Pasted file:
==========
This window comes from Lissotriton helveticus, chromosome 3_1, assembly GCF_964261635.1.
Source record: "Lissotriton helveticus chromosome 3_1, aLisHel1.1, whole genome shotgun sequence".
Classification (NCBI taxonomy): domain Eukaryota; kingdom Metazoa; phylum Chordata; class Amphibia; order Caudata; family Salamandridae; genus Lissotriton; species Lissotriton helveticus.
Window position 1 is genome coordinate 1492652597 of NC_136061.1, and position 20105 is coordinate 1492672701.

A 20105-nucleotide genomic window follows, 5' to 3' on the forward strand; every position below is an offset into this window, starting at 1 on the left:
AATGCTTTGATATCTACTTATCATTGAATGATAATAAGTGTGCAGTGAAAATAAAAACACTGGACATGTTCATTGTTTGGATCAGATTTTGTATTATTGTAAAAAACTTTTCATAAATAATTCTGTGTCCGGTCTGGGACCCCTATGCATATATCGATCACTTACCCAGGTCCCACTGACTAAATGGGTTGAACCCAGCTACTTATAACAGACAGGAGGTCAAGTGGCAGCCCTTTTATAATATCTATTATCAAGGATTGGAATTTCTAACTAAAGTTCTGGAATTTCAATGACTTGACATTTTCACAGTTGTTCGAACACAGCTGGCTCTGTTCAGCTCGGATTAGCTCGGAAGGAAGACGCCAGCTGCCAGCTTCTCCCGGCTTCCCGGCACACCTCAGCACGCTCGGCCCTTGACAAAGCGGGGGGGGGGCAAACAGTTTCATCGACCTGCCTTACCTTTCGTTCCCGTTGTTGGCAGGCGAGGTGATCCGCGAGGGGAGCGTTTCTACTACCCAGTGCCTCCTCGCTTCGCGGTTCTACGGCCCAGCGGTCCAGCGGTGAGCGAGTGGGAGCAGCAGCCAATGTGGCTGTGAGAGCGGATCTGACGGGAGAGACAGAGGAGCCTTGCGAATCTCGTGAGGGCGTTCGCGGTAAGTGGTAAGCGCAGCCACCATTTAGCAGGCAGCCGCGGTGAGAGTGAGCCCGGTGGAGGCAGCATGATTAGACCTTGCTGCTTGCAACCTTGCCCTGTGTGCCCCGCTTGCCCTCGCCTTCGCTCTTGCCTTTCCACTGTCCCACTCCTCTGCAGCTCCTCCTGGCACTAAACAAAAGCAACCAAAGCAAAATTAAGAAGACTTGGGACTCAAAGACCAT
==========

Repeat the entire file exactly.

This window comes from Lissotriton helveticus, chromosome 3_1, assembly GCF_964261635.1.
Source record: "Lissotriton helveticus chromosome 3_1, aLisHel1.1, whole genome shotgun sequence".
Classification (NCBI taxonomy): domain Eukaryota; kingdom Metazoa; phylum Chordata; class Amphibia; order Caudata; family Salamandridae; genus Lissotriton; species Lissotriton helveticus.
Window position 1 is genome coordinate 1492652597 of NC_136061.1, and position 20105 is coordinate 1492672701.

A 20105-nucleotide genomic window follows, 5' to 3' on the forward strand; every position below is an offset into this window, starting at 1 on the left:
AATGCTTTGATATCTACTTATCATTGAATGATAATAAGTGTGCAGTGAAAATAAAAACACTGGACATGTTCATTGTTTGGATCAGATTTTGTATTATTGTAAAAAACTTTTCATAAATAATTCTGTGTCCGGTCTGGGACCCCTATGCATATATCGATCACTTACCCAGGTCCCACTGACTAAATGGGTTGAACCCAGCTACTTATAACAGACAGGAGGTCAAGTGGCAGCCCTTTTATAATATCTATTATCAAGGATTGGAATTTCTAACTAAAGTTCTGGAATTTCAATGACTTGACATTTTCACAGTTGTTCGAACACAGCTGGCTCTGTTCAGCTCGGATTAGCTCGGAAGGAAGACGCCAGCTGCCAGCTTCTCCCGGCTTCCCGGCACACCTCAGCACGCTCGGCCCTTGACAAAGCGGGGGGGGGGCAAACAGTTTCATCGACCTGCCTTACCTTTCGTTCCCGTTGTTGGCAGGCGAGGTGATCCGCGAGGGGAGCGTTTCTACTACCCAGTGCCTCCTCGCTTCGCGGTTCTACGGCCCAGCGGTCCAGCGGTGAGCGAGTGGGAGCAGCAGCCAATGTGGCTGTGAGAGCGGATCTGACGGGAGAGACAGAGGAGCCTTGCGAATCTCGTGAGGGCGTTCGCGGTAAGTGGTAAGCGCAGCCACCATTTAGCAGGCAGCCGCGGTGAGAGTGAGCCCGGTGGAGGCAGCATGATTAGACCTTGCTGCTTGCAACCTTGCCCTGTGTGCCCCGCTTGCCCTCGCCTTCGCTCTTGCCTTTCCACTGTCCCACTCCTCTGCAGCTCCTCCTGGCACTAAACAAAAGCAACCAAAGCAAAATTAAGAAGACTTGGGACTCAAAGACCAT